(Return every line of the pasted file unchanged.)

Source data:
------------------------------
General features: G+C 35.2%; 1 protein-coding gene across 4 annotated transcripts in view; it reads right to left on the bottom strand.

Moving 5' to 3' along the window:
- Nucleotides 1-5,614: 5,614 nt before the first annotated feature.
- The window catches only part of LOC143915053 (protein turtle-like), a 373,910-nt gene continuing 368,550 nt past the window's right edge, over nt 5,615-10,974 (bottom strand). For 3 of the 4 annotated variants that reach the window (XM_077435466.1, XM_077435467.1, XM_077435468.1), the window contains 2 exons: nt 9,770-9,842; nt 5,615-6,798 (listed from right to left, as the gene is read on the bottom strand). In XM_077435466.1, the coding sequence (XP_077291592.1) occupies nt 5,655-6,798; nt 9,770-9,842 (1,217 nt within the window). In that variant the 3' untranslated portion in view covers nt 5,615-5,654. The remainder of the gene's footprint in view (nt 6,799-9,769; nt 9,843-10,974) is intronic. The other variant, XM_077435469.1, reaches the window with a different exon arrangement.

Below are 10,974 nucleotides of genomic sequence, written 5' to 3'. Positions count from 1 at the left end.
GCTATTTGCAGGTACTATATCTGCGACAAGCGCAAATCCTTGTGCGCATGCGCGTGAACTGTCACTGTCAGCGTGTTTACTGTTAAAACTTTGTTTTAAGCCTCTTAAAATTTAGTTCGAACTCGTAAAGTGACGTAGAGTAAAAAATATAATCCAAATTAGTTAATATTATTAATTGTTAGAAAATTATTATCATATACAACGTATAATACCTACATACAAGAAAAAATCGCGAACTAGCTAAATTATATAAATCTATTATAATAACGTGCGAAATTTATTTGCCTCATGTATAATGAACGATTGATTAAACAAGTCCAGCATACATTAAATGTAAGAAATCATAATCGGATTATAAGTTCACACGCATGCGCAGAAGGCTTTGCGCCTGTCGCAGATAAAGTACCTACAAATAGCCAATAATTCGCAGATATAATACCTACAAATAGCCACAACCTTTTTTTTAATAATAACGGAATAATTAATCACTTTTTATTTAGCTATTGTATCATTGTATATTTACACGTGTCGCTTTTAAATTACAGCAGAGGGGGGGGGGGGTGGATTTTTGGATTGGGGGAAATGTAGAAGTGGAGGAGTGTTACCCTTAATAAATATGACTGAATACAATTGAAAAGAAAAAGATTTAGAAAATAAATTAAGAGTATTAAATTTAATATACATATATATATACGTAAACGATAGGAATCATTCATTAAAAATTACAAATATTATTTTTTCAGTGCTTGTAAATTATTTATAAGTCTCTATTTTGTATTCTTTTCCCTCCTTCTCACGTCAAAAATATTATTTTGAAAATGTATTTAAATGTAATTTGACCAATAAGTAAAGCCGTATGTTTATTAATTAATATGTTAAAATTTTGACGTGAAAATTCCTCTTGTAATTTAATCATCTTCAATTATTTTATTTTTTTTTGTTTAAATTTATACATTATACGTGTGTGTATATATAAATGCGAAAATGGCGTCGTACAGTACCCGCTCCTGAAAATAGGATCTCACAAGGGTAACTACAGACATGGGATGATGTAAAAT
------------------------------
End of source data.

General features: G+C 35.2%; 1 protein-coding gene across 4 annotated transcripts in view; it reads right to left on the bottom strand.

Moving 5' to 3' along the window:
- Nucleotides 1-5,614: 5,614 nt before the first annotated feature.
- The window catches only part of LOC143915053 (protein turtle-like), a 373,910-nt gene continuing 368,550 nt past the window's right edge, over nt 5,615-10,974 (bottom strand). For 3 of the 4 annotated variants that reach the window (XM_077435466.1, XM_077435467.1, XM_077435468.1), the window contains 2 exons: nt 9,770-9,842; nt 5,615-6,798 (listed from right to left, as the gene is read on the bottom strand). In XM_077435466.1, the coding sequence (XP_077291592.1) occupies nt 5,655-6,798; nt 9,770-9,842 (1,217 nt within the window). In that variant the 3' untranslated portion in view covers nt 5,615-5,654. The remainder of the gene's footprint in view (nt 6,799-9,769; nt 9,843-10,974) is intronic. The other variant, XM_077435469.1, reaches the window with a different exon arrangement.

Below are 10,974 nucleotides of genomic sequence, written 5' to 3'. Positions count from 1 at the left end.
GCTATTTGCAGGTACTATATCTGCGACAAGCGCAAATCCTTGTGCGCATGCGCGTGAACTGTCACTGTCAGCGTGTTTACTGTTAAAACTTTGTTTTAAGCCTCTTAAAATTTAGTTCGAACTCGTAAAGTGACGTAGAGTAAAAAATATAATCCAAATTAGTTAATATTATTAATTGTTAGAAAATTATTATCATATACAACGTATAATACCTACATACAAGAAAAAATCGCGAACTAGCTAAATTATATAAATCTATTATAATAACGTGCGAAATTTATTTGCCTCATGTATAATGAACGATTGATTAAACAAGTCCAGCATACATTAAATGTAAGAAATCATAATCGGATTATAAGTTCACACGCATGCGCAGAAGGCTTTGCGCCTGTCGCAGATAAAGTACCTACAAATAGCCAATAATTCGCAGATATAATACCTACAAATAGCCACAACCTTTTTTTTAATAATAACGGAATAATTAATCACTTTTTATTTAGCTATTGTATCATTGTATATTTACACGTGTCGCTTTTAAATTACAGCAGAGGGGGGGGGGGGTGGATTTTTGGATTGGGGGAAATGTAGAAGTGGAGGAGTGTTACCCTTAATAAATATGACTGAATACAATTGAAAAGAAAAAGATTTAGAAAATAAATTAAGAGTATTAAATTTAATATACATATATATATACGTAAACGATAGGAATCATTCATTAAAAATTACAAATATTATTTTTTCAGTGCTTGTAAATTATTTATAAGTCTCTATTTTGTATTCTTTTCCCTCCTTCTCACGTCAAAAATATTATTTTGAAAATGTATTTAAATGTAATTTGACCAATAAGTAAAGCCGTATGTTTATTAATTAATATGTTAAAATTTTGACGTGAAAATTCCTCTTGTAATTTAATCATCTTCAATTATTTTATTTTTTTTTGTTTAAATTTATACATTATACGTGTGTGTATATATAAATGCGAAAATGGCGTCGTACAGTACCCGCTCCTGAAAATAGGATCTCACAAGGGTAACTACAGACATGGGATGATGTAAAAT